The good news was that the parts cost only cents to replace and could be easily found online. Time for some internet shopping, and another dose of patience. Eventually, the parts arrived, I put the watch back together, and most surprisingly, got it running again.

The watchmaker’s recommendation was to repeat this process a number of times, until you could do it without relying on the videos, and ideally without breaking anything. I don’t think anyone expects to get away without losing the occasional screw! Once that was done, the real fun could begin.

Taking on a more challenging movement, a Swiss Valjoux 7730 Chronograph from the 1960s

Online auction sites are littered with old watches and movements that no longer work. Some are big, recognisable brands like Omega and Rolex, but many are representatives of older brands, now forgotten, that offered great quality in their day. While some of the movements can be incredibly expensive, others are often surprisingly reasonable. There’s something incredibly satisfying about getting your hands on an old watch movement, cleaning it up, and trying to work out what’s wrong, with a view to repairing it.

The Valjoux 7730 with the chronograph parts removed, showing 60 years of dirt and lubricating oil build up!

A couple of times a year, I trawl the auction sites for a few movements that are beautiful and deserve a little TLC, or have a feature that I find interesting or haven’t worked on before, and they become my projects. Usually it’s just a case of getting the movement cleaned, repaired, and running—a technical challenge—because many of them have long since been removed from their cases and separated from their dials and hands. For me, it’s not about recreating the watch itself; it’s all about getting the movement ticking again!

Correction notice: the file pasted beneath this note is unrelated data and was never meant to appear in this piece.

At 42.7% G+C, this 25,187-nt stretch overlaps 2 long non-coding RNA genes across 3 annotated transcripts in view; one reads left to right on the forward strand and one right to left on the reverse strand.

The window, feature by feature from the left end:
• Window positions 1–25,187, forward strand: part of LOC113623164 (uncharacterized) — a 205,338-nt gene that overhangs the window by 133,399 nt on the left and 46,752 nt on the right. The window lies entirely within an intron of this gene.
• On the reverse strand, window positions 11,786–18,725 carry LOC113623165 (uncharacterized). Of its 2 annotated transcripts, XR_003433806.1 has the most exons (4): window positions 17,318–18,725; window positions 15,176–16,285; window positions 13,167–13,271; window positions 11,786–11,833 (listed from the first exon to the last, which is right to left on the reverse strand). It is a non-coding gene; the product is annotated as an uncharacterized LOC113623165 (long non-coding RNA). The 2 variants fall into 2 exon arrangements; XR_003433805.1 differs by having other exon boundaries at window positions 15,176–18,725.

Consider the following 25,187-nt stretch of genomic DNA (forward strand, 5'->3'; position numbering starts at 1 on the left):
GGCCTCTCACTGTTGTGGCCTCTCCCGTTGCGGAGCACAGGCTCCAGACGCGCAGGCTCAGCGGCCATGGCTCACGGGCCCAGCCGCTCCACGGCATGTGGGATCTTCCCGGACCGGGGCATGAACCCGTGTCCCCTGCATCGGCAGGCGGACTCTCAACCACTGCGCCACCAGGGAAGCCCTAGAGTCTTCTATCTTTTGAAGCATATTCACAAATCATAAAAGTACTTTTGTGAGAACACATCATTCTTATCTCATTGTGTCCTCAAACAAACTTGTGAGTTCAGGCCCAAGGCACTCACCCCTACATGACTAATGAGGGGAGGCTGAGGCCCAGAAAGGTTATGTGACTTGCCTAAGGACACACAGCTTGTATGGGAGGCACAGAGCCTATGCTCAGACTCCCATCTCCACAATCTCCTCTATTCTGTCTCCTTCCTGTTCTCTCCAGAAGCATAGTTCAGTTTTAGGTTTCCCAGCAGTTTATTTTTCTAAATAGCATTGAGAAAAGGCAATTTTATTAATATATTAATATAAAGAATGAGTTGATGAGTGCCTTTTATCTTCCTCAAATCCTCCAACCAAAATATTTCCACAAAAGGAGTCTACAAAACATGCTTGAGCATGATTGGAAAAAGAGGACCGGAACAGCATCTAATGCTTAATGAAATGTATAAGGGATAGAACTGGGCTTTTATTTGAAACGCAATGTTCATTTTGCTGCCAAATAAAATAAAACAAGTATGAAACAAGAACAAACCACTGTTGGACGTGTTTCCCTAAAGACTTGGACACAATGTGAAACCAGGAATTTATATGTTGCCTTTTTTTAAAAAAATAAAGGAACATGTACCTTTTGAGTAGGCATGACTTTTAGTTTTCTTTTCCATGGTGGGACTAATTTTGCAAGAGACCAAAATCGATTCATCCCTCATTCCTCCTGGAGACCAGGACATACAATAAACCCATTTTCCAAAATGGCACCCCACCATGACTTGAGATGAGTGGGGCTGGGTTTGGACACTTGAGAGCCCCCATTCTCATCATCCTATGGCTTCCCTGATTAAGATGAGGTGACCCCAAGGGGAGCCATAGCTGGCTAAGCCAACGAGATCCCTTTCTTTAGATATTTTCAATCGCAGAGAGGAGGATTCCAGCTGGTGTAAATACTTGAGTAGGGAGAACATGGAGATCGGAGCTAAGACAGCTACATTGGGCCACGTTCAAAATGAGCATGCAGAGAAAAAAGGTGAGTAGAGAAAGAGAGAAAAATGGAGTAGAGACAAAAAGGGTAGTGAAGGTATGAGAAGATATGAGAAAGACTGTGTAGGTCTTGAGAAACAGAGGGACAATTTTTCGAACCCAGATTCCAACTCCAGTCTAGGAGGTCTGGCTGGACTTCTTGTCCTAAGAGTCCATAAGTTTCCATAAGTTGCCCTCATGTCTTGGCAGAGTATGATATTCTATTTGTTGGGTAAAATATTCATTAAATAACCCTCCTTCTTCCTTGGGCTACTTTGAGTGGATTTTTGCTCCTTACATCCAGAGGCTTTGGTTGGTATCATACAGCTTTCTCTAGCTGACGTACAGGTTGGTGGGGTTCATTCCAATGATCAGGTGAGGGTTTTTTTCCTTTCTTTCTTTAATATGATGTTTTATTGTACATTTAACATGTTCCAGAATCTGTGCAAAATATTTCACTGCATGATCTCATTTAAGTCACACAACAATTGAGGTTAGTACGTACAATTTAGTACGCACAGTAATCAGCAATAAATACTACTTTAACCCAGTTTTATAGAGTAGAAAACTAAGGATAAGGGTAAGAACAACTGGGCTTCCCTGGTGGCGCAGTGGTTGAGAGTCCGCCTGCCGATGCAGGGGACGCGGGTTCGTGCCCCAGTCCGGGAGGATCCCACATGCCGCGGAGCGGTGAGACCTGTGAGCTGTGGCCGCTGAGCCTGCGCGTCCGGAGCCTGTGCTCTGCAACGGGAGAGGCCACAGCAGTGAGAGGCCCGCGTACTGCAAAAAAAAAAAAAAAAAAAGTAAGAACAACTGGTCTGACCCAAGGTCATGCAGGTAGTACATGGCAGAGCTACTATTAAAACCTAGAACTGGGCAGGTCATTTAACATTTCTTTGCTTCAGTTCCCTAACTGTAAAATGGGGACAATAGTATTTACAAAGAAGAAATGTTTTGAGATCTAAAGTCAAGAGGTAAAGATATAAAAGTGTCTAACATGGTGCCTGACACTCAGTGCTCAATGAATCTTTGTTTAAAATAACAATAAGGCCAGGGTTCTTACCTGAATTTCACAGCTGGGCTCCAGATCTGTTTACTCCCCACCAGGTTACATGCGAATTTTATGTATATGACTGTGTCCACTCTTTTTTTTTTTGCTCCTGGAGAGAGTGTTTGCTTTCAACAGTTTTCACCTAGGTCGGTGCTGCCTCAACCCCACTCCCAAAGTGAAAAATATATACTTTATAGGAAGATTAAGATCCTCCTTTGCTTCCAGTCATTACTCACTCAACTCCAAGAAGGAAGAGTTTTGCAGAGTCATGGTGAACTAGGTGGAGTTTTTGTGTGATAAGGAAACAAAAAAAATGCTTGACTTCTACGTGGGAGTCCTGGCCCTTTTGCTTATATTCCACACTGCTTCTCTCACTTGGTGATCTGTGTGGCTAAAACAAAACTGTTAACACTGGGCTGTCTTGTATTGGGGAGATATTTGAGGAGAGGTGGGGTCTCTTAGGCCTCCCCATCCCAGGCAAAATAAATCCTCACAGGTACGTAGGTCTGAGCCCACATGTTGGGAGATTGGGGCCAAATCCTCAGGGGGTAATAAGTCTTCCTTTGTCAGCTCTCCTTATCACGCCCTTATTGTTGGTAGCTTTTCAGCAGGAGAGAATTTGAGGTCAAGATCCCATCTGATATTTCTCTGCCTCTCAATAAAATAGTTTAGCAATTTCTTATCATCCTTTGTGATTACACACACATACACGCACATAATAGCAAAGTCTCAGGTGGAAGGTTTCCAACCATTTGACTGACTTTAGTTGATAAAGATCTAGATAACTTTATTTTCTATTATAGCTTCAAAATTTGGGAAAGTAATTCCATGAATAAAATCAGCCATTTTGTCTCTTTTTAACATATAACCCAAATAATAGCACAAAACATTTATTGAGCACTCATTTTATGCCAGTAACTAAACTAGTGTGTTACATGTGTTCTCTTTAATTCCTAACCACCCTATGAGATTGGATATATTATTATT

Under the hood – beneath the dial of a Swiss ETA 2824-2, a movement still in production and in widespread use (although this one is from the mid-1980s).

As with all hobbies, watchmaking has its dangers! In the past, pretty hazardous and radioactive materials were used on watch dials and hands to make them glow in the dark, so you have to be careful which watches you work on, and make sure you aren’t exposing yourself to any of these substances.

While it can be incredibly frustrating when you just can’t work out why a movement won’t run (I have a couple on my workbench that I just can’t get going, even though I can’t see anything wrong), the satisfaction of bringing one of these little machines back to life is huge—when you tighten the final screw, give the crown a couple of winds, and watch the balance wheel jump to life, it’s a really great feeling!

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1 thought on “Of Writing and Watchmaking

  1. Being an old watch/clock maker myself, I really appreciate the article. Hopefully helpful tips for those movements that you can’t get to run: 1. Triple check the mainspring, take it out, clean & re-stretch it, make sure you use the right oil (they get sticky and it sucks power from the train. 2. Double, triple inspect the pivots for wear (you see scoring, re-pivot or re-place the wheel in question. 3. movement together and the pallet fork still removed, give it a little wind “feel” your way back down the train from the escape wheel to “find the friction” (chipped jewel, bent pivot, etc.). With the escapement back in place, check the “beat”: remember “lock, drop, and slide” need to be equal. If it runs out of the case, you are 90% of the way there, and have eliminated all the non-obvious stuff! Thanks again for the entertaining post and good luck with the hobby!